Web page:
The kid was 13 and running, trying to find a place to hide from the Washington, D.C. police, who were running just as fast and not far behind. He rounded the corner of Georgia and Madison, stopped, surveyed the possibilities and decided on the recreation center to his right. He was lucky. The members of the weight-lifting team who were training in a small corner of the center agreed to hide him.
The group that gave the kid refuge in February 1974 was a collection of neighborhood boys who had been learning how to lift weights for the past three months in a corner of the recreation center. In that time they had been hassled by neighborhood pimps, bruisers who thought there was no sport in lifting weights and local pool sharks who played at the table on the other side of the room. A boy on the run from the cops was the least of their problems. According to the team's coach, Bob Thompson, "The police used to come in and handcuff some of our own guys right as they were getting ready to lift. I'd say, 'Do you mind if he finishes this before you take him away?' " But in three years such inner-city kids would form the core of the only black Olympic-style weight-lifting team in the U.S. competing on an international level—the Crushers Unlimited.
Apart from two blacks—Jim Bradford, who won a silver medal in the heavyweight class at the 1960 Olympics, and heavyweight John Davis, the 1948 and 1952 gold medalist—and Hawaiian Tommy Kono, light-heavy and heavyweight Olympic champion in 1952 and 1956, respectively, weight lifting in America has been pretty much a sport for whites living in small towns in states like Rhode Island, Pennsylvania and Illinois. The development of the Crushers, in 70% black Washington. D.C., from a group of scrawny kids between the ages of 13 and 20, is a phenomenal accomplishment. In five years team members have won two Junior Olympic National championships and set seven Junior Olympic national records. Overall, the Crushers have won more than 15 team awards—at the 1978 Teenage National Weightlifting Championship they were second—and brought home more than 300 individual trophies.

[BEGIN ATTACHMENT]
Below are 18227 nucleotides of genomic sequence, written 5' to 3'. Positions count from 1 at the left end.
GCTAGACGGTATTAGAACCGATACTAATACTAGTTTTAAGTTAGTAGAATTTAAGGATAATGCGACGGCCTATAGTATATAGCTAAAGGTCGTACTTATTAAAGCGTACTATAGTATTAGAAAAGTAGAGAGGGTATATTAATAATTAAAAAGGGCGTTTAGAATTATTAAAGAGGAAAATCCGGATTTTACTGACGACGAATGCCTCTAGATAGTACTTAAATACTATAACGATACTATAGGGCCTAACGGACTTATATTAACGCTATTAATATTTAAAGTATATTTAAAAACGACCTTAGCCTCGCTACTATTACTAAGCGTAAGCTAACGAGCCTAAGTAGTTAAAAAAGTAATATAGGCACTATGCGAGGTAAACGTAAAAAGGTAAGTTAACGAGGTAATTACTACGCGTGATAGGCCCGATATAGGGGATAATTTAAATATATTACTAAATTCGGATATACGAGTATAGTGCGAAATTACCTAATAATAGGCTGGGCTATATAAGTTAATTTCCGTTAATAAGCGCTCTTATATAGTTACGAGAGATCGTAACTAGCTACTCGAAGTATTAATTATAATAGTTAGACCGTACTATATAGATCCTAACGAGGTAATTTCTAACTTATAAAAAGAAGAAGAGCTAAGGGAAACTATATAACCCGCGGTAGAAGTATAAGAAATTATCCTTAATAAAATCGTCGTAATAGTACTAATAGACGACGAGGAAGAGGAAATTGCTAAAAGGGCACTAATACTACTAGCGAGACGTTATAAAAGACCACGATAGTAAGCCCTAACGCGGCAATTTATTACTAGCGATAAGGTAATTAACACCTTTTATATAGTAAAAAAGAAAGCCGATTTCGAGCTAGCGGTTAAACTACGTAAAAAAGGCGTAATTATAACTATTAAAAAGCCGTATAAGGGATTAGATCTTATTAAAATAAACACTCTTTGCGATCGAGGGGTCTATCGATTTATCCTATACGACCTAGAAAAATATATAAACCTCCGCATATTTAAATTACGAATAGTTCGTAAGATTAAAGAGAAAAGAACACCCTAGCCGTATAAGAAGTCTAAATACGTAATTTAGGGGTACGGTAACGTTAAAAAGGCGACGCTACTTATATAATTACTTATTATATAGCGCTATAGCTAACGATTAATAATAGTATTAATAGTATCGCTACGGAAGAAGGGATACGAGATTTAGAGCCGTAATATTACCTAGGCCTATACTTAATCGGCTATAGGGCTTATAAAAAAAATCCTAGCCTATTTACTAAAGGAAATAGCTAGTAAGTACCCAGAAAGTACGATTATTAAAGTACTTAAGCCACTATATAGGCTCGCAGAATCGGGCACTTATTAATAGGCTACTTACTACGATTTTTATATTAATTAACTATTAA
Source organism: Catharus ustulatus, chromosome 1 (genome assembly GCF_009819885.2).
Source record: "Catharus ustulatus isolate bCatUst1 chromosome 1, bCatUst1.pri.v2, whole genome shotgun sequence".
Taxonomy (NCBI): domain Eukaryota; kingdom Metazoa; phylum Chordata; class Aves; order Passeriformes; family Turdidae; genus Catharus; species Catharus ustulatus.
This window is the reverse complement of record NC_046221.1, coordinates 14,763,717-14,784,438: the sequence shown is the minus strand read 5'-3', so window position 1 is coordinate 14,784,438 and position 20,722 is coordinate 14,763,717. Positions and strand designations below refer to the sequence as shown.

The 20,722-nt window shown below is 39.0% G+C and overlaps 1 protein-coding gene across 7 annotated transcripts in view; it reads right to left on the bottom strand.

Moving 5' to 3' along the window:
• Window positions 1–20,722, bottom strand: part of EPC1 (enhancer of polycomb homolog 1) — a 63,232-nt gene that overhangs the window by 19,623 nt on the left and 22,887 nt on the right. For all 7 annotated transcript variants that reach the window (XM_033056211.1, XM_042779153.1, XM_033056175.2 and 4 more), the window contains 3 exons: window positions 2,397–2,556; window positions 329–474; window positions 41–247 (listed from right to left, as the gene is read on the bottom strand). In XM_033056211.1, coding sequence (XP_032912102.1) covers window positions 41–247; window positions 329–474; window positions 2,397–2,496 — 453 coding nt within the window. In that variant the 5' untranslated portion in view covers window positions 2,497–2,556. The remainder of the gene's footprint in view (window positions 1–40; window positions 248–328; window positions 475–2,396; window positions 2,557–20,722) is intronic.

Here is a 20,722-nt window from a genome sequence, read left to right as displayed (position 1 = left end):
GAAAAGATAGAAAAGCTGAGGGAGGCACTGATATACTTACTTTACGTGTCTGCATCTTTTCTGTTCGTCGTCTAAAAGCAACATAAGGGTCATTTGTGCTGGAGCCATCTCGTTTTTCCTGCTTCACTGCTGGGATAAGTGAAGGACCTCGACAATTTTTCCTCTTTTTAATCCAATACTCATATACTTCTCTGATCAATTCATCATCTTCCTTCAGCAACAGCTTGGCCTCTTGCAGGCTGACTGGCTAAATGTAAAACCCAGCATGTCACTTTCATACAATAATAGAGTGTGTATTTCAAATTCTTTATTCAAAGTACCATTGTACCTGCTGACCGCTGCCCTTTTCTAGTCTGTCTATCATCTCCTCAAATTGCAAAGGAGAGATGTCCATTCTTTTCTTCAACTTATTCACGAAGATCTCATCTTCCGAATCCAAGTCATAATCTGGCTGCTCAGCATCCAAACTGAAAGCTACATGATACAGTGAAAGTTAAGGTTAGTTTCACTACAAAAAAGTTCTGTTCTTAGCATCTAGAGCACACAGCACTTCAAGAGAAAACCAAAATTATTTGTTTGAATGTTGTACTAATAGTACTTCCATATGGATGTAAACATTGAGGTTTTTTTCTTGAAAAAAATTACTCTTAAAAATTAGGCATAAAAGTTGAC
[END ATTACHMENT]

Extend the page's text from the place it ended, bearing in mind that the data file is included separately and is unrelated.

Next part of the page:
Mark Cameron, a University of Maryland student who is one of the country's top Olympic lifters, says of the Crushers. 'They have all of the prejudices of society going against them. They're a pile of city black kids who have succeeded through their own abilities."
The heart of the Crushers are Adrian and Andre Johnson and Tony Sims, members of the team since its inception, and Ron Crawley, who has been a member for 2½ years.
Andre Johnson. 19, weighs 148 pounds and can snatch 209 pounds and jerk 270. He came in fourth in the 1977 Junior Olympics. His brother Adrian, 17, weighs 104 pounds and stands 5'2". He was the 1977 Washington area 114-pound champion and was seventh, sixth and fifth, respectively, in the last three Junior Olympics. Sims, 18, was the 1977 Junior Olympics champion in the 165-pound class for 16- and 17-year-olds and has won more than 100 weight-lifting awards. In 1978 he set a Junior Olympic record in the snatch by lifting 253 pounds despite being hampered by a broken toe. Crawley, 20, the 1977 Junior Olympic champion in the 123-pound class for 18- and 19-year-olds, has won more than 80 awards and has never been lower than second in any competition. He holds five Junior Olympic records, all in the 18- and 19-year age group, and finished 12th at the world championships in his class in Athens last June.
Obviously, for these four and the other six regular team members, Crushers Unlimited is more than merely an after-school activity. It is also more than a group of guys lifting weights over their heads. The Crushers are different from most teams—in the way they train, in the way they relate to each other. It is apparent in the applauding and cheering on the edge of the mats during exhibitions, the rap sessions after practice and above all in the exorbitant amount of time spent socializing together, almost to the exclusion of all family life. The Crushers have taken good old American team spirit one step beyond. For these athletes, the team is a brotherhood. Weight lifting is merely the vehicle that brought them together, and for that they have Thompson to thank.